Japan's exports rose at the fastest pace since 1980 in May and a key gauge of capital spending grew.

This helped the world's third largest economy offset sluggish domestic demand as Covid-19 vaccinations boost business activity in key markets.

The jump in exports largely reflected a rebound in shipments from last year's pandemic-driven plunge, but was a welcome sign as the economy struggles to rebound from the first quarter's doldrums amid a prolonged coronavirus state of emergency.

The solid data will likely bolster the view that the central bank will stick with its ultra-easy policy at its June 17-18 policy meeting, although it may extend pandemic-relief programmes to back a fragile economic recovery.

Japan recently extended coronavirus emergency curbs in Tokyo and other major areas.

Ministry of Finance data on Wednesday showed exports grew 49.6% year-on-year in May, compared to the 51.3% increase expected by economists in a Reuters poll, led by US-bound car shipments.

The jump followed a 38% rise in April and marked the sharpest monthly increase since April 1980, when shipments surged 51.4%.

May's rise largely reflected the recoil effect of a 28.3% plunge in May of 2020.

By region, exports to China, Japan's largest trading partner, grew 23.6%, led by chip production equipment, hybrid cars and scrap copper, the trade data showed.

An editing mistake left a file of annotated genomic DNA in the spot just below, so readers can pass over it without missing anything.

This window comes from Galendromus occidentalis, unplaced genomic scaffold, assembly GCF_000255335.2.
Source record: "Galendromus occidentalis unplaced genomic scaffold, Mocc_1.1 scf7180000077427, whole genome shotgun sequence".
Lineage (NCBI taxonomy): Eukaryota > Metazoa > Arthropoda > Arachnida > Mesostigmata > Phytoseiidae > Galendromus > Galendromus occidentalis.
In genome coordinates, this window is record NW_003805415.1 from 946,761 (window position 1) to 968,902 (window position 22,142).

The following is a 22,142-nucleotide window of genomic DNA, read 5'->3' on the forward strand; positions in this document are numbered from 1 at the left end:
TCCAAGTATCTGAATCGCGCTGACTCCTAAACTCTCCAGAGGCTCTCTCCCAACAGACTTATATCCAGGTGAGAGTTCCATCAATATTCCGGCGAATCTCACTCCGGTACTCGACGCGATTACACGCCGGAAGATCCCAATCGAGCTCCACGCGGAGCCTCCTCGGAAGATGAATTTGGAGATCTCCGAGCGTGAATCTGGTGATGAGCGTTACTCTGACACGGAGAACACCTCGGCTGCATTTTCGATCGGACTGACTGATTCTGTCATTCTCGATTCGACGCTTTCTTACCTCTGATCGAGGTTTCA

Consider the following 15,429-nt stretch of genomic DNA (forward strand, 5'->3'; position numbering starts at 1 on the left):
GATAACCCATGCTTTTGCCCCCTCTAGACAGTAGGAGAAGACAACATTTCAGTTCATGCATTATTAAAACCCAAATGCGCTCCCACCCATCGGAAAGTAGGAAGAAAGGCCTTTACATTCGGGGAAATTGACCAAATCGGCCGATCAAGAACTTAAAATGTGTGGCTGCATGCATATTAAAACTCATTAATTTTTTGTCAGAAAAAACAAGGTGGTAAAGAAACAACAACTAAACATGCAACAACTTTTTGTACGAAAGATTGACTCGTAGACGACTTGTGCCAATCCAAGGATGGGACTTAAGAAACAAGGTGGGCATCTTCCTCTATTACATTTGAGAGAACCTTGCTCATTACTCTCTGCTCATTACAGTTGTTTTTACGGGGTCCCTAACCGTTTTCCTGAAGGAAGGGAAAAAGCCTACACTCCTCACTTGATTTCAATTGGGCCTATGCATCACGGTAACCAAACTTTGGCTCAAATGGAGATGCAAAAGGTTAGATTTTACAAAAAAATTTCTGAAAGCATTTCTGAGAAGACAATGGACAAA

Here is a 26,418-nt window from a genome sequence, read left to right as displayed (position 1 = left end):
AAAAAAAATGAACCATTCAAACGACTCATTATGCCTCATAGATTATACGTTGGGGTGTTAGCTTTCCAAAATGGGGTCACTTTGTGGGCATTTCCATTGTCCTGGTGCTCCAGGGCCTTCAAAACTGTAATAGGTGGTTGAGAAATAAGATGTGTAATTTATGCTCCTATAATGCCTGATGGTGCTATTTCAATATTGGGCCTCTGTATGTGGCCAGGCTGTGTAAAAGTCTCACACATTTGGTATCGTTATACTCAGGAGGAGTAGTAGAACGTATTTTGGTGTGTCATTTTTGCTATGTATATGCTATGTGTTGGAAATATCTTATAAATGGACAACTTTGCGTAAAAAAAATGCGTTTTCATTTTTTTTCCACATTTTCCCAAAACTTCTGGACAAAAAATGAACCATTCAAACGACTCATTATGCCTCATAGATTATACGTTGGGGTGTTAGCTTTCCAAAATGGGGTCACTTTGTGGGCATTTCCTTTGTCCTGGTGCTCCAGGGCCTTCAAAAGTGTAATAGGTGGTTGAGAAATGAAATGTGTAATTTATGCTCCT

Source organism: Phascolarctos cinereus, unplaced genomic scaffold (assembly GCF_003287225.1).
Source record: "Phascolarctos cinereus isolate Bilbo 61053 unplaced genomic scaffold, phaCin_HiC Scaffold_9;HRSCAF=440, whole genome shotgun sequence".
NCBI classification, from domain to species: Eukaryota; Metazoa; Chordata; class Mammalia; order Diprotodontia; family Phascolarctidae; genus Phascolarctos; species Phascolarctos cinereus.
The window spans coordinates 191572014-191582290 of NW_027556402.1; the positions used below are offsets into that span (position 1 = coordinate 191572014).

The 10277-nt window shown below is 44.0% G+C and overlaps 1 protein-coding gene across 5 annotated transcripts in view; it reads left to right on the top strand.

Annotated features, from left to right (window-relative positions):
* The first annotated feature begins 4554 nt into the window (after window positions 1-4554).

Exports to the US, another key market for Japanese goods, jumped 87.9% in May, a record for year-on-year growth according to comparable data going back to January 1980, driven by cars and auto parts.

Imports rose 27.9% year-on-year in May compared to a median estimate for a 26.6% gain, resulting in a trade deficit of 187.1 billion yen ($1.70 billion), against the median estimate for a 91.2 billion yen shortfall.

Separate data by the Cabinet Office showed core machinery orders, which serve as a leading indicator of capital expenditure in the coming six to nine months, rose 0.6% in April from the previous month, below an expected 2.7% gain.

The Cabinet Office left its assessment on machinery orders unchanged, saying a pick-up was stalling.

A government official said solid overseas demand for chip manufacturing equipment helped support external orders, which jumped 46.2% in April, rebounding from a 53.9% fall in March.

Core orders, which exclude those for ships and electrical utilities, grew 6.5% year-on-year in April, versus an 8.0% gain expected by economists, the data showed.

The Bank of Japan is widely expected to keep its policy interest rate at -0.1% and the 10-year Japanese government bond yield target at around 0% at its policy meeting this week.